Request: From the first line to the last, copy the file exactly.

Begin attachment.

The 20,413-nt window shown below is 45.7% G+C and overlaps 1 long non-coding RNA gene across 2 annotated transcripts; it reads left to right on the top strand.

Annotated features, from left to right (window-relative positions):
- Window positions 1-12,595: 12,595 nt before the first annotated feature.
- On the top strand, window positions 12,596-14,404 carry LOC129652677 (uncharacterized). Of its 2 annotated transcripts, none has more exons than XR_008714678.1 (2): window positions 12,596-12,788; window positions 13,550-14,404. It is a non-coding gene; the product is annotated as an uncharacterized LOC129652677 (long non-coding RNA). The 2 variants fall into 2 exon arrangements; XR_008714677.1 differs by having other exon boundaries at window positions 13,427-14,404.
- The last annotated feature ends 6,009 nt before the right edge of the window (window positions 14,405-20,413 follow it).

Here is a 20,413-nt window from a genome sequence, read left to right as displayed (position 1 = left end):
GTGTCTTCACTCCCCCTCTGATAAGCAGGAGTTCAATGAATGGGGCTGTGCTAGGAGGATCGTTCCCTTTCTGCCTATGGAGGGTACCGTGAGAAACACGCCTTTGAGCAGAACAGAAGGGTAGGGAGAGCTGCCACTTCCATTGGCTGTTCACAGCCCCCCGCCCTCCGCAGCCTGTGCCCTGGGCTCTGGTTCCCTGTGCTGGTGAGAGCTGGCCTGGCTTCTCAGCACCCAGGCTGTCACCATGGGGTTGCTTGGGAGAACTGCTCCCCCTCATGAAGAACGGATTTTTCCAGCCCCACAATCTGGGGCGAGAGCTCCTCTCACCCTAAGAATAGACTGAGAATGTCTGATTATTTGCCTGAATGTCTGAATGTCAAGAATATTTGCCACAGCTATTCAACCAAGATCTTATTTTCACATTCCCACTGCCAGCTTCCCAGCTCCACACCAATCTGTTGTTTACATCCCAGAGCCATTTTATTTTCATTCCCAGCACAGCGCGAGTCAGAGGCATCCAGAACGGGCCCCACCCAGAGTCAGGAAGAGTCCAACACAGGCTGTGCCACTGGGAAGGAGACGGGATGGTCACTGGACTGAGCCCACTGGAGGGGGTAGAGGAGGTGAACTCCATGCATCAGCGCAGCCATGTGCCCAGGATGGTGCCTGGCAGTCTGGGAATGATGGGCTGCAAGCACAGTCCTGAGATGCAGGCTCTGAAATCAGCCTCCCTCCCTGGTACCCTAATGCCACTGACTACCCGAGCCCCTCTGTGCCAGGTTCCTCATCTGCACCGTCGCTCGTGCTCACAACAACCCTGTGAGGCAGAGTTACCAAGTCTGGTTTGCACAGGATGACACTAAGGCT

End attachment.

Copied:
The 20,413-nt window shown below is 45.7% G+C and overlaps 1 long non-coding RNA gene across 2 annotated transcripts; it reads left to right on the top strand.

Annotated features, from left to right (window-relative positions):
- Window positions 1-12,595: 12,595 nt before the first annotated feature.
- On the top strand, window positions 12,596-14,404 carry LOC129652677 (uncharacterized). Of its 2 annotated transcripts, none has more exons than XR_008714678.1 (2): window positions 12,596-12,788; window positions 13,550-14,404. It is a non-coding gene; the product is annotated as an uncharacterized LOC129652677 (long non-coding RNA). The 2 variants fall into 2 exon arrangements; XR_008714677.1 differs by having other exon boundaries at window positions 13,427-14,404.
- The last annotated feature ends 6,009 nt before the right edge of the window (window positions 14,405-20,413 follow it).

Here is a 20,413-nt window from a genome sequence, read left to right as displayed (position 1 = left end):
GTGTCTTCACTCCCCCTCTGATAAGCAGGAGTTCAATGAATGGGGCTGTGCTAGGAGGATCGTTCCCTTTCTGCCTATGGAGGGTACCGTGAGAAACACGCCTTTGAGCAGAACAGAAGGGTAGGGAGAGCTGCCACTTCCATTGGCTGTTCACAGCCCCCCGCCCTCCGCAGCCTGTGCCCTGGGCTCTGGTTCCCTGTGCTGGTGAGAGCTGGCCTGGCTTCTCAGCACCCAGGCTGTCACCATGGGGTTGCTTGGGAGAACTGCTCCCCCTCATGAAGAACGGATTTTTCCAGCCCCACAATCTGGGGCGAGAGCTCCTCTCACCCTAAGAATAGACTGAGAATGTCTGATTATTTGCCTGAATGTCTGAATGTCAAGAATATTTGCCACAGCTATTCAACCAAGATCTTATTTTCACATTCCCACTGCCAGCTTCCCAGCTCCACACCAATCTGTTGTTTACATCCCAGAGCCATTTTATTTTCATTCCCAGCACAGCGCGAGTCAGAGGCATCCAGAACGGGCCCCACCCAGAGTCAGGAAGAGTCCAACACAGGCTGTGCCACTGGGAAGGAGACGGGATGGTCACTGGACTGAGCCCACTGGAGGGGGTAGAGGAGGTGAACTCCATGCATCAGCGCAGCCATGTGCCCAGGATGGTGCCTGGCAGTCTGGGAATGATGGGCTGCAAGCACAGTCCTGAGATGCAGGCTCTGAAATCAGCCTCCCTCCCTGGTACCCTAATGCCACTGACTACCCGAGCCCCTCTGTGCCAGGTTCCTCATCTGCACCGTCGCTCGTGCTCACAACAACCCTGTGAGGCAGAGTTACCAAGTCTGGTTTGCACAGGATGACACTAAGGCT